Sangha

Run for the Dry Forest

Pu’u Wa’awa’a Run for the Dry Forest 10k with Hawai’i Forest & Trail

“Are you interested in running the Pu’u Wa’awa’a Run for the Dry Forest 10k?”

This was the question from my mate only days after finishing my third full distance Ironman in 3.5 months. My response? “If you’re doing it then I’m changing my travel plans and doing it with you!”

Sangha is a Pali and Sanskrit word translated as “community”. Thich Nhat Hanh clarifies, however, that it’s more than a word, it’s a practice. “The essence of a sangha is awareness, understanding, acceptance, harmony and love.” The few people I consider a part of my sangha/community also hold close the ideas of transformation and healing of self and society. There’s a very strong spirit of brotherhood and sisterhood.

I knew that extending my stay on the island of Hawai’i, and having hang out time with one of my true soul brothers would support the regeneration that was desperately needed in my mind, body and spirit. A year of hard training to get me to, and through, the Ironman World Championship had left the batteries depleted. What’s more, I needed time to listen and hear the direction that the Universe was encouraging me to travel. The previous eleven months had been dedicated to pushing the edge of the envelope physically and mentally in order to catch up to my athletic peers. It worked! You see, in order to compete at IMWC, also known simply as ‘Kona’ in the triathlon world, an athlete must qualify at another Ironman race. With virtually no endurance training, only three years of experience in the sport, and an ankle fracture as the launching point of the whole adventure the steep climb took its toll.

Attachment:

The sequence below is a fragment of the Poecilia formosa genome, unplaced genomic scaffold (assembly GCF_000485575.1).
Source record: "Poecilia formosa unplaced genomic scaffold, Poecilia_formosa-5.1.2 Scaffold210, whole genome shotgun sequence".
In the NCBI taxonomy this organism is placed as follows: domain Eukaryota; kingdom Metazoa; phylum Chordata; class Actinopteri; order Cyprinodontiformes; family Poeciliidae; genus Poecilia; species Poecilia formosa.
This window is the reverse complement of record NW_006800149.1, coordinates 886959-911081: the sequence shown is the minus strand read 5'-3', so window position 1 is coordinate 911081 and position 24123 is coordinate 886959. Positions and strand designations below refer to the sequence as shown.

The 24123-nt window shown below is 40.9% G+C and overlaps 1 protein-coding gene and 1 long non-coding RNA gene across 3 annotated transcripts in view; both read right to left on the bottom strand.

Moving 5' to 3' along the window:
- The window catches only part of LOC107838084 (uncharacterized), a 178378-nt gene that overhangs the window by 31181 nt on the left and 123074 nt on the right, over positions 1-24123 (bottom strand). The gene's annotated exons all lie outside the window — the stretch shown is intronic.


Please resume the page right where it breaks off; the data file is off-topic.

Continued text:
That’s not to say that I wasn’t a happy camper. But post-season regeneration became the main theme, with a secondary theme of defining future goals. It’s been three weeks since I finished ‘Kona’. There’s been no formal training, but I have moved my body, mostly with swimming in the ocean, a bit of running, and a bike ride. The core elements have been rest, meditation, quiet time in nature, and good talks & adventures with my mate.

In this blog I intend to explore the concepts of sangha, health, nutrition, and wellness and how they are expressed in my life. This is a journey–an ongoing discovery. And as such, I don’t know what the path looks like. I invite you to come along with me. To be honest, there’s a lot of resistance inside about starting this. I don’t fully know the plan, what I’ll share, if it’ll be interesting or if it will be of value to you. All I know is that two key people in my Sangha continue to encourage me to speak out, to share, to offer my own experiences for your use in however it fits in your own journey.

…oh, how did the 10k go? It was a LOT of fun. My intention was to just take it easy, but as the start neared I knew that my desire to push the limits would take over. The first half is uphill, and I allowed my heart rate to dictate pace. On the downhill I went as fast as I could while making foot and leg stability my primary focus. I felt great afterwards, but during the next several days my quadriceps muscles were tight and extremely sore!

balance & peace,
/howie

(Thich Nhat Hanh on ‘The Practice of Sangha’, http://www.lionsroar.com/the-practice-of-sangha/)